One of the reasons we often hear from business owners about why they don’t want to be active on Facebook or Twitter is “but, we won’t be able to control what people say” or “people might say bad things about us” or something similar. Despite being factually true, this is really misguided thinking.
Ignoring social media won’t make it go away
If you refuse to read the local paper, will that stop them printing something negative about you? If you throw away the TV, does that mean all the coverage of your service or industry will be positive? You get the idea. People will talk, whether that be on Facebook or over the garden fence.
Burying your head in the virtual sand only ensures that YOU don’t know what’s going on, not that everyone else doesn’t!
Let’s assume that you genuinely want your customers to be happy, and that your business processes and customer service are, on the whole, up to the job. Things will still, once in a while, go wrong. There’s a mis-communication, systems error, or a full blown visit from the ^%&*-up fairy. It happens. The customer involved is very likely to mention it to others, but guess what? If they choose to voice that complaint on Twitter or your business Facebook page, they’re handing you a fantastic opportunity.
So, how can a tetchy Tweet help my business?
Putting their complaint on a social media website totally shifts the game, and here are three reasons why.
1. The customer is giving you the chance to DO something about the situation. Provided you are managing your social media presence properly, you’ve been gifted an opportunity to make things right with that customer. If they’d just moaned to their mates on the phone, you’d never have known, and they’d have gone on thinking badly of your business and very probably not come to you again in the future. Getting visibility of the problem is GREAT news, because it allows you to save that customer relationship.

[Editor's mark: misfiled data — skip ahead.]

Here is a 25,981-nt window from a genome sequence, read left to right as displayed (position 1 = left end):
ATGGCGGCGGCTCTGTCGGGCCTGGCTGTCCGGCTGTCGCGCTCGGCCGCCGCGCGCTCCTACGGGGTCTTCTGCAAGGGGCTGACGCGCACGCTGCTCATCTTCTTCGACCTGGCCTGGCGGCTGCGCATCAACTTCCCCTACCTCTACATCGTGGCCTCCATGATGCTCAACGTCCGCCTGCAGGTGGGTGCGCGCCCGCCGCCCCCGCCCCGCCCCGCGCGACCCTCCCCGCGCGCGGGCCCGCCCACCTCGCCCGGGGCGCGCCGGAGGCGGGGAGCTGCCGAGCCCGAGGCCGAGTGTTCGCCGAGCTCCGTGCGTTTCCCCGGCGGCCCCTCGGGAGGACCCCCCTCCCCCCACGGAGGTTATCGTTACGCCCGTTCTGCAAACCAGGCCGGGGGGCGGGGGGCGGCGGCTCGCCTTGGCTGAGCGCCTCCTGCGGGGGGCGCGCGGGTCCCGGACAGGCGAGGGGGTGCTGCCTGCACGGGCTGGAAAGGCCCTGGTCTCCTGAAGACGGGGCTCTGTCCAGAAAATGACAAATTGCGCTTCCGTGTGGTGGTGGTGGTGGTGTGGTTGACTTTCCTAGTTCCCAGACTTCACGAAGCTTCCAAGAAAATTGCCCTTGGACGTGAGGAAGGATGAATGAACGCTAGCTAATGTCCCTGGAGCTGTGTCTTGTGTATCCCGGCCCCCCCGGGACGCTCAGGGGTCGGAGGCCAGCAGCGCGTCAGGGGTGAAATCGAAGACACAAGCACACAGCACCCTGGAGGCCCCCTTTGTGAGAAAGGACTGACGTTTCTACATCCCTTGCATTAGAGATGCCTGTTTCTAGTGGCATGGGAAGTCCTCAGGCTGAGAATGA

2. By putting the dialogue between your business and them on a public platform, your unhappy customer gives you a brilliant chance to show potential customers that you care. If they’d just called you up, and your business had done a great job of fixing the situation, only they and you would necessarily know about it. If they put it on your Facebook page, and you respond with an apology and a great fix, you’re walking the great customer service talk in front of all your existing and potential customers. To put it another way, a savvy customer would pick the hotel with one poor review on Tripadvisor, but which has stepped in publicly to fix the problem, over one which only has glowing reviews. Every business will have an off day eventually, and knowing that if you get unlucky the manager will care, is worth its weight in recommendation gold.
3. Finally, because nobody shouts louder than a surprised customer. A few months ago, Kate had a problem with her Utility Warehouse electricity account. It was clearly a systems glitch, of the “you owe us £0.00, pay immediately or we’ll take you to court” variety, but a couple of calls failed to fix the problem. She complained about it on Twitter, and within hours was involved in a discussion with the company’s Operations Director, who took personal responsibility for sorting things AND looking into the system to ensure it didn’t happen to anyone else. Since then, whenever the company comes up in conversation, Kate will mention how blown away she was by that.
So, if you want to be in control of that opportunity, you need to be ready, organised and listening – and have a presence on the social media sites where your customers hang out, so they know where to come!